After I arrived, I decided to take a walk in the general direction of the restaurant where I had planned to have dinner. The Google map said it was about 2.5 miles, so I started out with my camera. As noted the fog, which I decided is smog, was dense, which sort of ruined the picture opportunities. I took some pictures of buildings and many of the traffic and the people going by on scooters. Most of the traffic consists of mopeds, scooters, or motorized bicycles, with a few cars thrown in for good measure.  There appears to be no traffic control. No lights, no stop signs, no police. A few times, I tried to cross a street. You need to wait for a break; good if it’s in both directions at the same time and then time your path through the break. Fortunately, the streets are narrow, barely wide enough for two cars.  After walking for a while, I decided that I wouldn’t make the restaurant by walking and turned home. The whole trip was about an hour and a half.
On the way from the airport and during my walk, I saw many people with small trees, mostly orange, on the  back of their scooters driving around. I guessed that this may have something to do with the upcoming Tet (New Year's )holiday. My guess was confirmed by an article in Friday’s Vet Nam News about the demand for plants for Tet.  It seems that there is a thriving business in these plants both for sale and rent. In HCMC (Saigon) a florist is renting plants “from 2m high for VND 20 to 35 million ($1,000 to $1,700). This price does include transportation.
I went back to the hotel, showered, did email, and went out to eat at about 5:30. Given my experience of the afternoon, I took a taxi.   It seemed to take forever and the ride was 100,000 VND ($5). Looking at the map this morning, I think he took the long way around the lake.  The trip back was only 40,000VND ($2), which was consistent with my expectations. As a matter of fact the way back was pretty familiar from my earlier walk.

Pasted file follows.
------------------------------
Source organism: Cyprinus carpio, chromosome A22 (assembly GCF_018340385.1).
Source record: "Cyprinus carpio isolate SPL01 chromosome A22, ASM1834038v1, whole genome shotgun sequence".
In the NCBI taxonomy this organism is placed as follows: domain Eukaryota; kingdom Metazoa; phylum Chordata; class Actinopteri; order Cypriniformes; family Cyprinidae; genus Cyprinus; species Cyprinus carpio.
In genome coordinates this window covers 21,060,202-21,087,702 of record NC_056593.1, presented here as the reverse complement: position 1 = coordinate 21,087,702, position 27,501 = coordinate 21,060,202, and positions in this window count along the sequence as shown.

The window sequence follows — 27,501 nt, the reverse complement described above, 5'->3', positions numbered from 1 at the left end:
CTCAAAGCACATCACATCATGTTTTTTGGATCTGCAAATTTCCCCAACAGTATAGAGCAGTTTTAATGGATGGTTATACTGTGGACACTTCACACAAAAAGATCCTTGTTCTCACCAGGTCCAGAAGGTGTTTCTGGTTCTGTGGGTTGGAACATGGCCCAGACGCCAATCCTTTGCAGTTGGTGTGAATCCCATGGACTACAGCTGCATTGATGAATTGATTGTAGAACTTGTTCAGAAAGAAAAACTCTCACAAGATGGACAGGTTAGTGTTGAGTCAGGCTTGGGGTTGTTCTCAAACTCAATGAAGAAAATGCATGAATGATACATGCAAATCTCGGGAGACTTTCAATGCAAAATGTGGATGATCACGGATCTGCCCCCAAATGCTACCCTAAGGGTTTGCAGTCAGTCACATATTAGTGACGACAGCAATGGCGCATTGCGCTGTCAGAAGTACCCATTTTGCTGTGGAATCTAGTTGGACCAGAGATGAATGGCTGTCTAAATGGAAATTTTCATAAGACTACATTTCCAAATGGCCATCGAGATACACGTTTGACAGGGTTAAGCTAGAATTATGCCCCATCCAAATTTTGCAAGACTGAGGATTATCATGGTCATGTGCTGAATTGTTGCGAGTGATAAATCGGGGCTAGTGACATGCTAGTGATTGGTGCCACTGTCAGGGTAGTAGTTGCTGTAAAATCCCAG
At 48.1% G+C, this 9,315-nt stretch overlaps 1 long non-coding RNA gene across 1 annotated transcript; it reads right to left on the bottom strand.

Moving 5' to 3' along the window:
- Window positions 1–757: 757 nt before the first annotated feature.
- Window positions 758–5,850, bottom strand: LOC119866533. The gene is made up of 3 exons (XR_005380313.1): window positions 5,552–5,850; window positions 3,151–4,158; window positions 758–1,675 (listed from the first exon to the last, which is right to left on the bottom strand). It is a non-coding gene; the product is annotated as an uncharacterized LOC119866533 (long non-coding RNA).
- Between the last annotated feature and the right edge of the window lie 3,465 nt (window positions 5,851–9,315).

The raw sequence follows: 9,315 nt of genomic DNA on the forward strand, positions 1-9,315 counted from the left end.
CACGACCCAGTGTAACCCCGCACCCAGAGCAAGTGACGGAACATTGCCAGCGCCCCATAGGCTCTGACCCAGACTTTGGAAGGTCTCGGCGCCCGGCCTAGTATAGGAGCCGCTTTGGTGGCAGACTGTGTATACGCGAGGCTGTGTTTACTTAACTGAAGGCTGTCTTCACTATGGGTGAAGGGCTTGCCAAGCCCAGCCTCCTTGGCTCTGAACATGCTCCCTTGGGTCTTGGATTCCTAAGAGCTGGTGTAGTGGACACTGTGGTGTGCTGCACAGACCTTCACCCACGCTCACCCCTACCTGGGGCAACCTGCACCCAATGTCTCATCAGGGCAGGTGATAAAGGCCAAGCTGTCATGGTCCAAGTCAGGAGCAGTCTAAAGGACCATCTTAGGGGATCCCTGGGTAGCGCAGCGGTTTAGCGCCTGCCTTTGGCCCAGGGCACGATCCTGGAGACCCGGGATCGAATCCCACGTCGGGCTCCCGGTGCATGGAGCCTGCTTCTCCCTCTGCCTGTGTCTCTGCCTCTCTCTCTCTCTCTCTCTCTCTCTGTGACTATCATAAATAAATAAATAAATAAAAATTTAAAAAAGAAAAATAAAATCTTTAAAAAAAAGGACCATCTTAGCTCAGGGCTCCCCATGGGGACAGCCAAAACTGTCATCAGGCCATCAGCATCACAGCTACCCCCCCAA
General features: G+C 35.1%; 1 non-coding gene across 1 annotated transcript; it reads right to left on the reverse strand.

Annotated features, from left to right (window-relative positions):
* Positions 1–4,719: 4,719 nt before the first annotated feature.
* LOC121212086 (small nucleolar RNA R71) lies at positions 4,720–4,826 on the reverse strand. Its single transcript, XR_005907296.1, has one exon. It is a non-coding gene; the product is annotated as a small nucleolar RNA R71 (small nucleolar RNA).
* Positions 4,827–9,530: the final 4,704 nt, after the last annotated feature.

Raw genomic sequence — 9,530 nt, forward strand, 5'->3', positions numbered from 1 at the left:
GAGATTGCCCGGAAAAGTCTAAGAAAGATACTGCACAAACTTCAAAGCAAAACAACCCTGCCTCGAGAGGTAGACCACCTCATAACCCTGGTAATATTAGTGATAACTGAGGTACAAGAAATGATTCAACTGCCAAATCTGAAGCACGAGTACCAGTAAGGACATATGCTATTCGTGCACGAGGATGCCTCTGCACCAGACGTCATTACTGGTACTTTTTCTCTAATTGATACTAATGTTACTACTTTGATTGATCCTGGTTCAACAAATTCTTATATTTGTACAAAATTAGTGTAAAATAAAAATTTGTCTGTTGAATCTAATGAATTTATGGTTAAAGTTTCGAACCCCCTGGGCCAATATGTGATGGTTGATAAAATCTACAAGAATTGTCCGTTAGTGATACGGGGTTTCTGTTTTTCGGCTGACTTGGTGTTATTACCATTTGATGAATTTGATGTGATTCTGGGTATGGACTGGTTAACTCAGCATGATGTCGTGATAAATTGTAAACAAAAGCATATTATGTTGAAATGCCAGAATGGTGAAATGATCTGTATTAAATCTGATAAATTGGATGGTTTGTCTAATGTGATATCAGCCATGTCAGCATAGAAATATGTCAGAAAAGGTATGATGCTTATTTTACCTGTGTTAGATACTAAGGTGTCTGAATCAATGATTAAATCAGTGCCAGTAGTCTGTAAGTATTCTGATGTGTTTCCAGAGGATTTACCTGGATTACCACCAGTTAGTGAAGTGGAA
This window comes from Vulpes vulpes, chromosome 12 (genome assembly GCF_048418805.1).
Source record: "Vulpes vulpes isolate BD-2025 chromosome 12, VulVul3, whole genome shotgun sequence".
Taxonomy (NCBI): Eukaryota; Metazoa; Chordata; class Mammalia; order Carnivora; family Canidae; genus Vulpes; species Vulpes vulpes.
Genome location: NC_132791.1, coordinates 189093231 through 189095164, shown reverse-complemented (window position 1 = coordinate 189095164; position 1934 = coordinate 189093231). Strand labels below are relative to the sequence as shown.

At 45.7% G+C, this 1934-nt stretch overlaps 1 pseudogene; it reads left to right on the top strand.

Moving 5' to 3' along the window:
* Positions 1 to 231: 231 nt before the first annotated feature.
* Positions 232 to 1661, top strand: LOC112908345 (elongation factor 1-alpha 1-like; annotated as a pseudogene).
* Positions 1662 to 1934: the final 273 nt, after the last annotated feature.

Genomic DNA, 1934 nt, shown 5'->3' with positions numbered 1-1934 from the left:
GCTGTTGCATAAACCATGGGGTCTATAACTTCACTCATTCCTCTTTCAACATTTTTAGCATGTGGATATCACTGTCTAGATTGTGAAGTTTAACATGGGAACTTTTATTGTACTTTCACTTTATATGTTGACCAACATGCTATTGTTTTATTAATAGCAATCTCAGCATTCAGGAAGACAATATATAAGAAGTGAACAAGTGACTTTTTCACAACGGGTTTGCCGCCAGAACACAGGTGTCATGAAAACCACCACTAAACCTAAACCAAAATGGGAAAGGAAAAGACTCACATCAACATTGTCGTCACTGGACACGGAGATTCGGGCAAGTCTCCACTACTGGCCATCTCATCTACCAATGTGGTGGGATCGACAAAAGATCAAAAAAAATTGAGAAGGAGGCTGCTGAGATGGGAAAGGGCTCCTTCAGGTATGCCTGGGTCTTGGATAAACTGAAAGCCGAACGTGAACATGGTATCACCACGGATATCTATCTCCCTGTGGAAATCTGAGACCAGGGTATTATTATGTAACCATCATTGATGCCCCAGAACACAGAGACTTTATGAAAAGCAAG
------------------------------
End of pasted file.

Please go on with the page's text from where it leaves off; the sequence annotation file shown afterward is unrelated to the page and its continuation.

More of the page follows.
Mushroom Hot Pot at Sen Tay Ho Restaurnt

The trip to the restaurant, which came at a busy period was just a little hectic. Every so often we would meet a car coming in our direction on a road that was only one car wide. There was a lot of light flashing and horn honking. The amazing thing is that between my walk and two taxi rides, there were no collisions. I think that oddly there is a certain restraint and that traffic doesn’t move very fast and that the drivers are used to this and are prepared.
I went to a restaurant called Sen Tay Ho. It is a large establishment with several dining floors. The host took me to an outside table in the buffet area. I think they have table service on the upper floors. The buffet was about $15 and a large bottle of local beer was a little over a dollar. The buffet was spread out over a large inside room and the outdoor porch where I was sitting. There was a large variety of shell fish, BBQ chicken, pork and fish, vegetables, spring rolls, and other local dishes.  I had a mushroom hot pot which had several kinds of mushrooms, vegetables, and meat in broth. It was hot both in temperature and spice, and I finished about half the bowl.  However there was plenty to eat and a large table of small French pastries for dessert. I was full when I left.

Interesting House overlookng the lake

Typical Ha Noi traffic

Interesting building and wetland

A foggy day across the lake